The audit noted that the Brown administration hired the Hallmark Group, a Sacramento consulting firm, to run a key part of the planning and oversight for the project. The company, which was recommended by Metropolitan Water District of Southern California, had managed projects at UC Merced, but had no experience managing large water projects. It’s president, Chuck Gardner, has a bachelor’s degree in economics. The company was given a no-bid contract that has tripled in cost from $4 million to $13 million.
Thursday’s audit comes at a critical time for the plan, which is one of Brown’s two giant legacy construction proposals, the other being his high-speed rail project.
Last month, the tunnels plan took a significant hit when the board of Westlands Water District in Fresno, the nation’s largest agricultural irrigation district, voted 7-1 not to participate in its funding. Westlands had been expected to contribute roughly $3 billion toward the cost. That means that other water agencies — including Silicon Valley’s largest water supplier — that are trying to decide whether to help fund the project would have to pay more and raise customers’ water rates and property taxes higher than expected to cover the costs, along with any cost overruns.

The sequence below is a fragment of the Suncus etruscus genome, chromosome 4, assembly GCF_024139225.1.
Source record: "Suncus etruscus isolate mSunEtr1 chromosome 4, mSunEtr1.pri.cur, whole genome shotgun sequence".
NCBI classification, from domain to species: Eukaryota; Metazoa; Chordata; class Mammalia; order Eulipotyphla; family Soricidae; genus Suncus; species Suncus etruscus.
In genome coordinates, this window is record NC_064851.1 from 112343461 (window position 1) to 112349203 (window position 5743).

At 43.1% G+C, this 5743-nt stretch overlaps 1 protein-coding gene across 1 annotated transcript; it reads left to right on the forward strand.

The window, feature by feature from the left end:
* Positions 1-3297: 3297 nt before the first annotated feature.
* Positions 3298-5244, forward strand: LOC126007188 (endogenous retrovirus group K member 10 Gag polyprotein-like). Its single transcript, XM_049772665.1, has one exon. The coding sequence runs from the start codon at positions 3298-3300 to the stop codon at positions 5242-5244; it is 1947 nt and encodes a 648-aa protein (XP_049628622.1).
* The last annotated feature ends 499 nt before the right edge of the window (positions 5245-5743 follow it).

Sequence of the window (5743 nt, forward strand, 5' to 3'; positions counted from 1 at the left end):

On Tuesday, the board of the Metropolitan Water District of Southern California, a supporter of the project that provides water to 19 million people, is scheduled to vote on whether to help pay at least $4 billion fund it. Thursday, Brown met personally with 17 of the district’s 38 board members in Granada Hills to urge them for a yes vote.
Then on Oct. 17, the Santa Clara Valley Water District, whose costs could range from $600 million to $1 billion, is set to vote. But the agency’s chairman said Thursday that it may now delay that vote.
“The audit raises questions that our board needs to evaluate,” John Varela, chairman of the Santa Clara Valley Water District.